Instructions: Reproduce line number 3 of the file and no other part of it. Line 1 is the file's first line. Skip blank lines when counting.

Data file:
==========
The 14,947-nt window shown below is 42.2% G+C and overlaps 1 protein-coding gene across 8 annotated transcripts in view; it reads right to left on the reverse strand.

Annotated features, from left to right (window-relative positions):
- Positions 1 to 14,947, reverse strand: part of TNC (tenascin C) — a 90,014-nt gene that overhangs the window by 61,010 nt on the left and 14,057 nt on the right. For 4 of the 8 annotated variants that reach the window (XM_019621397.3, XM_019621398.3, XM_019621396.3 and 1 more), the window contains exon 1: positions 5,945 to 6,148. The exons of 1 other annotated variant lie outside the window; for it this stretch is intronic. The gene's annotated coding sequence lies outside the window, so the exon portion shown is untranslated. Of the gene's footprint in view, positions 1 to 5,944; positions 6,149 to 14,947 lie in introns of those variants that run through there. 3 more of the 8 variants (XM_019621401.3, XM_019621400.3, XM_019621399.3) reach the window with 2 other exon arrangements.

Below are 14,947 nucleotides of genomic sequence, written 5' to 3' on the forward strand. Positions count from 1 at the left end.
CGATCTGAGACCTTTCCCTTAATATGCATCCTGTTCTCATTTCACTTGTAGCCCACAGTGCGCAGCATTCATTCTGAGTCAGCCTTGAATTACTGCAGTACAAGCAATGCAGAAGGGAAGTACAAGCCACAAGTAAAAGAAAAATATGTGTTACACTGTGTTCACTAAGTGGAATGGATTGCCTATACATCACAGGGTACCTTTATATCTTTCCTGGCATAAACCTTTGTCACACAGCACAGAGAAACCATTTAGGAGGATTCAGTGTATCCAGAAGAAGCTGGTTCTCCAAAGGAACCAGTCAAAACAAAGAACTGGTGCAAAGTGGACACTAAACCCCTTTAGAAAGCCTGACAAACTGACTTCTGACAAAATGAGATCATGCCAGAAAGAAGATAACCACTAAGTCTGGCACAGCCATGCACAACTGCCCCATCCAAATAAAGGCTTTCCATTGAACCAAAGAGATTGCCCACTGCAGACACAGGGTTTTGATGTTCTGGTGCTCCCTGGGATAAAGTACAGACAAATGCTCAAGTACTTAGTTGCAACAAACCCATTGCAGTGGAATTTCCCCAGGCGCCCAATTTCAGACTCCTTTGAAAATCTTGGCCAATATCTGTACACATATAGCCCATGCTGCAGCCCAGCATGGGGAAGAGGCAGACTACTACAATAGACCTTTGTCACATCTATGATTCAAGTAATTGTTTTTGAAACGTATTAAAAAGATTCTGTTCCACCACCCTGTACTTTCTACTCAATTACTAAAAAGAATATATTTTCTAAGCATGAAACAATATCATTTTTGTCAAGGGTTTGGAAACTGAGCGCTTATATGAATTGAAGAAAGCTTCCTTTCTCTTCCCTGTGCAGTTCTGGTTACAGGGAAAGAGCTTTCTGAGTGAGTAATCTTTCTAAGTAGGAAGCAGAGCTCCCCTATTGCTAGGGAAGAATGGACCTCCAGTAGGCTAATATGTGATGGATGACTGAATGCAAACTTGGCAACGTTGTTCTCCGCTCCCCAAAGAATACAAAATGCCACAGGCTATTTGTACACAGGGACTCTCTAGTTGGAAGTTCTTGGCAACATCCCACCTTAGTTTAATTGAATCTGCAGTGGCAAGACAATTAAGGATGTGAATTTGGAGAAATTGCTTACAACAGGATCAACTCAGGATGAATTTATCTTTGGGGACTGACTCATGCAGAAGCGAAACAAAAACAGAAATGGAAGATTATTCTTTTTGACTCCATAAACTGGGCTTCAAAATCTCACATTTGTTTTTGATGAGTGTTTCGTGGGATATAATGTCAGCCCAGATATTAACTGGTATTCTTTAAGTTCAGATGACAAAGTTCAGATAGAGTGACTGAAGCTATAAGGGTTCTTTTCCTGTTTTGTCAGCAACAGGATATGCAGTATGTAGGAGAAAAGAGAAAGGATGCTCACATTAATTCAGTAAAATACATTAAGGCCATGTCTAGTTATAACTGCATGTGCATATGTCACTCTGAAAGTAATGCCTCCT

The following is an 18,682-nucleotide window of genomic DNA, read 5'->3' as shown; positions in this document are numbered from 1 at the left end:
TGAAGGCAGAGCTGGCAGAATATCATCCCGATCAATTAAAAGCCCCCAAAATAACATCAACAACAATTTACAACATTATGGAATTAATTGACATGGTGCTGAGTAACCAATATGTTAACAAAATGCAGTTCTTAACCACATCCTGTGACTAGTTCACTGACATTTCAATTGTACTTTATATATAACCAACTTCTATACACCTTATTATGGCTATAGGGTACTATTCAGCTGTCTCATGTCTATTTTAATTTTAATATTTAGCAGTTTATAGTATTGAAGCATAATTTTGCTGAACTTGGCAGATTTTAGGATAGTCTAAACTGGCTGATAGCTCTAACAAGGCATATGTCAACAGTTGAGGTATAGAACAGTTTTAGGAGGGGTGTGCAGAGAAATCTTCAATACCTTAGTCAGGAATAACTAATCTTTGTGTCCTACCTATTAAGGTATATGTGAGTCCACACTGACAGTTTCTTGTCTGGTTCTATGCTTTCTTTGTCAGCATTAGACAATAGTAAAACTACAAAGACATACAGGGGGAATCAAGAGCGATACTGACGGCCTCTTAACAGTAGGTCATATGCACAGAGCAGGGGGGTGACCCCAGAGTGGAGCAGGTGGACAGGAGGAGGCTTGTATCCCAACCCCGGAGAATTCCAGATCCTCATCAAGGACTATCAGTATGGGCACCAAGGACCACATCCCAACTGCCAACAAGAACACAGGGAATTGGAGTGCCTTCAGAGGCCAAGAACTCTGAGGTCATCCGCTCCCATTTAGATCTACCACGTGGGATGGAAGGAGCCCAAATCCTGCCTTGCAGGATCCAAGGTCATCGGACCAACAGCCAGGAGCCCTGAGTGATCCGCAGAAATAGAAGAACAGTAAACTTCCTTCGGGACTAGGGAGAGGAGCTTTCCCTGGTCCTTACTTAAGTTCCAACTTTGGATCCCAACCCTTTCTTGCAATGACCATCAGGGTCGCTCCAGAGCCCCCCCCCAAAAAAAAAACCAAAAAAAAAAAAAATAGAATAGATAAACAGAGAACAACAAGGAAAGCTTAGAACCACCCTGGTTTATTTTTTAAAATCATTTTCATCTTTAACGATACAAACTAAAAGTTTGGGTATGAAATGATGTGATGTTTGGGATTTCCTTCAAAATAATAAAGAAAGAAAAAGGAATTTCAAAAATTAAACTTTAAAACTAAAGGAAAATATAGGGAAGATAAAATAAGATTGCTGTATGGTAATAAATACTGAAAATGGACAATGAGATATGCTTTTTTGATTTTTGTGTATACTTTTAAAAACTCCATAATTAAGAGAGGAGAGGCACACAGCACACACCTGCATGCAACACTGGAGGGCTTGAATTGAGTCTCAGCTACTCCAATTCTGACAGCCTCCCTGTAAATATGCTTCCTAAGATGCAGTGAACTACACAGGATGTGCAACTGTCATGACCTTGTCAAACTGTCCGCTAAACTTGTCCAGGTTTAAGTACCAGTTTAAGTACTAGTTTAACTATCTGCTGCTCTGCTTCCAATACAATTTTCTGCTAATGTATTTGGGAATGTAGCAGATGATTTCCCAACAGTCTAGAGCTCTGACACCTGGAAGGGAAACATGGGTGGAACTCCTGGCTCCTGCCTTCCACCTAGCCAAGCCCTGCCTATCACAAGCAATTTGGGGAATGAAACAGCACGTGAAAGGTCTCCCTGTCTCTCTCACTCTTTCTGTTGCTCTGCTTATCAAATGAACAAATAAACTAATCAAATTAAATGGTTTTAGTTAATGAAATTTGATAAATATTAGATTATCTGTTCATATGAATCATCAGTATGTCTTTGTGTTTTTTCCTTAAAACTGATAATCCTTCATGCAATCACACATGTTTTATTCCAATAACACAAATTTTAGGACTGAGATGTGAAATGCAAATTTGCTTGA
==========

- Positions 1 to 14,947, reverse strand: part of TNC (tenascin C) — a 90,014-nt gene that overhangs the window by 61,010 nt on the left and 14,057 nt on the right. For 4 of the 8 annotated variants that reach the window (XM_019621397.3, XM_019621398.3, XM_019621396.3 and 1 more), the window contains exon 1: positions 5,945 to 6,148. The exons of 1 other annotated variant lie outside the window; for it this stretch is intronic. The gene's annotated coding sequence lies outside the window, so the exon portion shown is untranslated. Of the gene's footprint in view, positions 1 to 5,944; positions 6,149 to 14,947 lie in introns of those variants that run through there. 3 more of the 8 variants (XM_019621401.3, XM_019621400.3, XM_019621399.3) reach the window with 2 other exon arrangements.